Tanith Lee's "Bite-Me-Not" wraps up the 600-page anthology; Ryan has saved one of the best of the lot for last. Lee entrances the reader with this truly dark fantasy, rich with strange and medieval imagery - usually something I cannot tolerate (I mean I can't even do Game of Thrones, books or show) - although leavened by sympathetic characters and prose that recalls a half-forgotten fable from the mists of history:

For Feroluce and his people are winged beings. They are more like a nest of dark eagles than anything, mounted high among the rocky pilasters and pinnacles of the mountain. Cruel and magnificent, like eagles, the somber sentries motionless as statuary on the ledge-edges, their sable wings folded about them.

1952 If magazine illustration of "Drink My Blood" - more here

And of course no vampire anthology would be complete without the legend himself, Richard Matheson - someone who definitely knew a thing or two about vampires, and made up what he didn't. Here we have "Drink My Blood," which ends on a chilling note of horror and hope; it's a classic Matheson twist and a story that has stuck with me for a gajillion years since I read it as a young teenager, but under the title "Blood Son." Shy, odd little Jules reads an essay in class. Doesn't go over well.

"When I grow up I want to be a vampire."
The teacher's smiling lips jerked down and out. Her eyes popped wide. 
"I want to live forever and get even with everybody and make all the girls vampires."

Boy, I hear ya buddy. I hear ya.


Ty said...

This one brings back the memories. I first read this anthology soon after it came out, and it remains one of my favorites to this day. By modern standards, it probably reads as if no big deal, but back in the pre-Internet days it was nearly awe-inspiring, if for no other reason than a lot of these stories weren't necessarily easy to find but were well known in the horror community.

Alas, I have misplaced my copy. Perhaps it's time I hunted for another.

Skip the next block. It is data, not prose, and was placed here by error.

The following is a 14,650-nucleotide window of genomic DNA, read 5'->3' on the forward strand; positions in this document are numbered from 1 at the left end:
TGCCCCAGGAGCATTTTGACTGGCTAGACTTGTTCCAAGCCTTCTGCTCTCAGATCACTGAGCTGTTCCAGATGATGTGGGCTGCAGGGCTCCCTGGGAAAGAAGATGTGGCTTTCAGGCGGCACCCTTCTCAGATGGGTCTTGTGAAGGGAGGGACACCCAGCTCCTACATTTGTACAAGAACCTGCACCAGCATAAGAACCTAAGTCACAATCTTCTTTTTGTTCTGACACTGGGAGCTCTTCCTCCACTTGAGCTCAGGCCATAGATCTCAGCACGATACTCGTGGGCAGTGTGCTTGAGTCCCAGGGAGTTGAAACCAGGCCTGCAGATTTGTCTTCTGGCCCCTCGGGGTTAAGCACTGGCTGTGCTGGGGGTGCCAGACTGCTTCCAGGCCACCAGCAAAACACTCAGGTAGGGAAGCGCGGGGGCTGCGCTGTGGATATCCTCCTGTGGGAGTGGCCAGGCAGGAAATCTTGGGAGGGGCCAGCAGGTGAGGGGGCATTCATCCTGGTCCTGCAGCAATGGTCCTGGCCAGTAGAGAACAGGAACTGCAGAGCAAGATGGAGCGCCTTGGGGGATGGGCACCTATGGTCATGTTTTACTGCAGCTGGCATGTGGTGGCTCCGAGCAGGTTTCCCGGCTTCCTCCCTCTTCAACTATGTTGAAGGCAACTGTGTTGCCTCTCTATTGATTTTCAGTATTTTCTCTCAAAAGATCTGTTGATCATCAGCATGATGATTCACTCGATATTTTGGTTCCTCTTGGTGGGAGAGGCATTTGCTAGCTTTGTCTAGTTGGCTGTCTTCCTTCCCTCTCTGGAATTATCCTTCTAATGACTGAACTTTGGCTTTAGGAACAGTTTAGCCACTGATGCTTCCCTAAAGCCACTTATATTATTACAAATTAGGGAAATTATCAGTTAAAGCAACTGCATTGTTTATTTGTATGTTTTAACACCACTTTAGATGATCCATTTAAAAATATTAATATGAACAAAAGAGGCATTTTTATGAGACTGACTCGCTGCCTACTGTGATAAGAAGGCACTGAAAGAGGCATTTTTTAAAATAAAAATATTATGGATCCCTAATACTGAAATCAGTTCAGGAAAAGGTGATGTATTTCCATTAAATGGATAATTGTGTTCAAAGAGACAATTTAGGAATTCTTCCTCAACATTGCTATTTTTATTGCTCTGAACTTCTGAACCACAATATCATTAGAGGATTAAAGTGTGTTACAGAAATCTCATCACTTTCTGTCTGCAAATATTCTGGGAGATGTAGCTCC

John said...

The copy I got from a charity shop had a slightly goofy but colorful rendering of Kinski's Nosferatu on the cover. Probably why I picked it up in the first place, since this kind of monster anthology generally isn't for me.

I'm glad I did read it, or most of it, at any rate, for one reason in particular: P. Schuyler Miller's "Over the River"' which I rank with I Am Legend for best vampire-related anything I've encountered over the years. That true rarity in horror fiction, atale told from the monster's viewpoint that renders this perspective more terrifyingly alien, rather than less, as well as conveying the torment of a particularly terrible form of addiction. A story that somehow makes the vampire's monstrousness a credible threat without dispelling its otherworldly horror.

me said...

Got this as a present,I think, back in '87 when I was but a young lad of 11. I read the thing to pieces, and tracked down a hardcover copy with the Gorey cover a few years back on Amazon. I've always been a fan of the traditional vampire( red eyes and fangs, no sparkles please), and while this is a fairly conservative representation, there are the more updated vampire types like the sci-fi vampire of "The Mind Worm" and Chelsea Quinn Yarbro's Saint-Germain, which is more in line with a "noble" vampire type.

"Shambleau" reminds me of Colin Wilson's "The Space Vampires", filmed as "Life force" in 1985. Years later when I read the novel, I discovered that the novel was more philosophical and nuanced, with references to M.R. James, rather then naked space vampire girls running amok in London!

Will Errickson said...

Didn't mention 'em in my review for space, but "The Mind-Worm" and "Over the River" are, indeed, excellent tales as well. Thanks for the reminder guys!

Unknown said...

Hell yeah. One of my all-time favorite books. I have the Edward Gorey cover paperback and I have read it so many times the spine is held together with duct tape. That book introduced me to MR James, Richard Matheson, and so many more. Episode of Cathedral History is still one of my all-time favorite stories.